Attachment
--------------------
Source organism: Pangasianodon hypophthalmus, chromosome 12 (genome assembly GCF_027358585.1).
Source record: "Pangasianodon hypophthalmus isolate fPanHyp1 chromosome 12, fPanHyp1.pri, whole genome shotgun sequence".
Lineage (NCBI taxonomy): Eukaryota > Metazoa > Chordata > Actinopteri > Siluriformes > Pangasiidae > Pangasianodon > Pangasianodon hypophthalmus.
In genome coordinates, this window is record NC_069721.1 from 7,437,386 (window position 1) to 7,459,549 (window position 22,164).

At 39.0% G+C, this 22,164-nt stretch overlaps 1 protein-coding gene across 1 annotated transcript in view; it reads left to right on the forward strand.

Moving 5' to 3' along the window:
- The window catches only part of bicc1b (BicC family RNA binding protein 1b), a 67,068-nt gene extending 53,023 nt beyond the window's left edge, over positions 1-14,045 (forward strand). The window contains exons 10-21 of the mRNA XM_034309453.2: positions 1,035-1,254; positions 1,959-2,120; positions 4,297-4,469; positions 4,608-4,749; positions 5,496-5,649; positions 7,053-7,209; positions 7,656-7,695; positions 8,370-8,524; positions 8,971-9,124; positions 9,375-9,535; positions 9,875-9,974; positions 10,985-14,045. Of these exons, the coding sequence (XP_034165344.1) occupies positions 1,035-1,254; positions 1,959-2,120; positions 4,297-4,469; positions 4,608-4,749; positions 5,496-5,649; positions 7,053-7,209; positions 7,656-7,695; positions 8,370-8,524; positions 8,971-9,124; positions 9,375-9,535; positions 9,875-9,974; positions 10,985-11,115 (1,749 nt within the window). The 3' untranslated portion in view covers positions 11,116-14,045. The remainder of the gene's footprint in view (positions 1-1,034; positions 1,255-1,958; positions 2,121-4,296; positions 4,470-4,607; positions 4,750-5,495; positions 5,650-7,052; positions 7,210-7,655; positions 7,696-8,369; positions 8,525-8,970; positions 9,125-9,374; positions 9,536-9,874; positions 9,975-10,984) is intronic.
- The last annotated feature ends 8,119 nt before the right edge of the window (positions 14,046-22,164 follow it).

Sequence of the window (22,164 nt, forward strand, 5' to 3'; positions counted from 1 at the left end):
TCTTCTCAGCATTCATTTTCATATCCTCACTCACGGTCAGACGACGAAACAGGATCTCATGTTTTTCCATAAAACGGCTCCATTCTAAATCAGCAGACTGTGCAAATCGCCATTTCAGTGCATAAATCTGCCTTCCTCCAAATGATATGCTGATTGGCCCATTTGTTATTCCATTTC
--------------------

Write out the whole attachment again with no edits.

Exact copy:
Source organism: Pangasianodon hypophthalmus, chromosome 12 (genome assembly GCF_027358585.1).
Source record: "Pangasianodon hypophthalmus isolate fPanHyp1 chromosome 12, fPanHyp1.pri, whole genome shotgun sequence".
Lineage (NCBI taxonomy): Eukaryota > Metazoa > Chordata > Actinopteri > Siluriformes > Pangasiidae > Pangasianodon > Pangasianodon hypophthalmus.
In genome coordinates, this window is record NC_069721.1 from 7,437,386 (window position 1) to 7,459,549 (window position 22,164).

At 39.0% G+C, this 22,164-nt stretch overlaps 1 protein-coding gene across 1 annotated transcript in view; it reads left to right on the forward strand.

Moving 5' to 3' along the window:
- The window catches only part of bicc1b (BicC family RNA binding protein 1b), a 67,068-nt gene extending 53,023 nt beyond the window's left edge, over positions 1-14,045 (forward strand). The window contains exons 10-21 of the mRNA XM_034309453.2: positions 1,035-1,254; positions 1,959-2,120; positions 4,297-4,469; positions 4,608-4,749; positions 5,496-5,649; positions 7,053-7,209; positions 7,656-7,695; positions 8,370-8,524; positions 8,971-9,124; positions 9,375-9,535; positions 9,875-9,974; positions 10,985-14,045. Of these exons, the coding sequence (XP_034165344.1) occupies positions 1,035-1,254; positions 1,959-2,120; positions 4,297-4,469; positions 4,608-4,749; positions 5,496-5,649; positions 7,053-7,209; positions 7,656-7,695; positions 8,370-8,524; positions 8,971-9,124; positions 9,375-9,535; positions 9,875-9,974; positions 10,985-11,115 (1,749 nt within the window). The 3' untranslated portion in view covers positions 11,116-14,045. The remainder of the gene's footprint in view (positions 1-1,034; positions 1,255-1,958; positions 2,121-4,296; positions 4,470-4,607; positions 4,750-5,495; positions 5,650-7,052; positions 7,210-7,655; positions 7,696-8,369; positions 8,525-8,970; positions 9,125-9,374; positions 9,536-9,874; positions 9,975-10,984) is intronic.
- The last annotated feature ends 8,119 nt before the right edge of the window (positions 14,046-22,164 follow it).

Sequence of the window (22,164 nt, forward strand, 5' to 3'; positions counted from 1 at the left end):
TCTTCTCAGCATTCATTTTCATATCCTCACTCACGGTCAGACGACGAAACAGGATCTCATGTTTTTCCATAAAACGGCTCCATTCTAAATCAGCAGACTGTGCAAATCGCCATTTCAGTGCATAAATCTGCCTTCCTCCAAATGATATGCTGATTGGCCCATTTGTTATTCCATTTC